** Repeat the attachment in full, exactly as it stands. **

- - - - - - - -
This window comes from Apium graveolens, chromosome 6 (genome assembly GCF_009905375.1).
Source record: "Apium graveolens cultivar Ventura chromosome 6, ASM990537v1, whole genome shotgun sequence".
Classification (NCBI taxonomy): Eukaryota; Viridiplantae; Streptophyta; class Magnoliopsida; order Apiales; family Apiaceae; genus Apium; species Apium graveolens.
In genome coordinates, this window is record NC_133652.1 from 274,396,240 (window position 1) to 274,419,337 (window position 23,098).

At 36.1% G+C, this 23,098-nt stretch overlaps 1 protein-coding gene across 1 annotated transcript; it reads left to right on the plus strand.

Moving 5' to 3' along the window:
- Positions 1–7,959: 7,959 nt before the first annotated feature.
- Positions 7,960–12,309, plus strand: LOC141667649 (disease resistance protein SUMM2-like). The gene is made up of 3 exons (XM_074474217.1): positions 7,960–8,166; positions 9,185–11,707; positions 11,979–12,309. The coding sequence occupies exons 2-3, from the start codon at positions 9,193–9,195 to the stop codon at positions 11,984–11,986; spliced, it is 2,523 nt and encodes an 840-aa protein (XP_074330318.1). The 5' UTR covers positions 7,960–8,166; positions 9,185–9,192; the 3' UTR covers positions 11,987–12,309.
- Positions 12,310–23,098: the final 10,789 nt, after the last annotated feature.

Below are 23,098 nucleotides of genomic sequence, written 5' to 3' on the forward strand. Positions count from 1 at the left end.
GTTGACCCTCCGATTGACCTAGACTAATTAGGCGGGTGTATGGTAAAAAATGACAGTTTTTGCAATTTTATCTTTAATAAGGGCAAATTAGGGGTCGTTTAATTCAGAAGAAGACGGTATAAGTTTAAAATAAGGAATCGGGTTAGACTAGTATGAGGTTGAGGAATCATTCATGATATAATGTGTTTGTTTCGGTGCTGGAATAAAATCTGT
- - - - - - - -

This window comes from Apium graveolens, chromosome 6 (genome assembly GCF_009905375.1).
Source record: "Apium graveolens cultivar Ventura chromosome 6, ASM990537v1, whole genome shotgun sequence".
Classification (NCBI taxonomy): Eukaryota; Viridiplantae; Streptophyta; class Magnoliopsida; order Apiales; family Apiaceae; genus Apium; species Apium graveolens.
In genome coordinates, this window is record NC_133652.1 from 274,396,240 (window position 1) to 274,419,337 (window position 23,098).

At 36.1% G+C, this 23,098-nt stretch overlaps 1 protein-coding gene across 1 annotated transcript; it reads left to right on the plus strand.

Moving 5' to 3' along the window:
- Positions 1–7,959: 7,959 nt before the first annotated feature.
- Positions 7,960–12,309, plus strand: LOC141667649 (disease resistance protein SUMM2-like). The gene is made up of 3 exons (XM_074474217.1): positions 7,960–8,166; positions 9,185–11,707; positions 11,979–12,309. The coding sequence occupies exons 2-3, from the start codon at positions 9,193–9,195 to the stop codon at positions 11,984–11,986; spliced, it is 2,523 nt and encodes an 840-aa protein (XP_074330318.1). The 5' UTR covers positions 7,960–8,166; positions 9,185–9,192; the 3' UTR covers positions 11,987–12,309.
- Positions 12,310–23,098: the final 10,789 nt, after the last annotated feature.

Below are 23,098 nucleotides of genomic sequence, written 5' to 3' on the forward strand. Positions count from 1 at the left end.
GTTGACCCTCCGATTGACCTAGACTAATTAGGCGGGTGTATGGTAAAAAATGACAGTTTTTGCAATTTTATCTTTAATAAGGGCAAATTAGGGGTCGTTTAATTCAGAAGAAGACGGTATAAGTTTAAAATAAGGAATCGGGTTAGACTAGTATGAGGTTGAGGAATCATTCATGATATAATGTGTTTGTTTCGGTGCTGGAATAAAATCTGT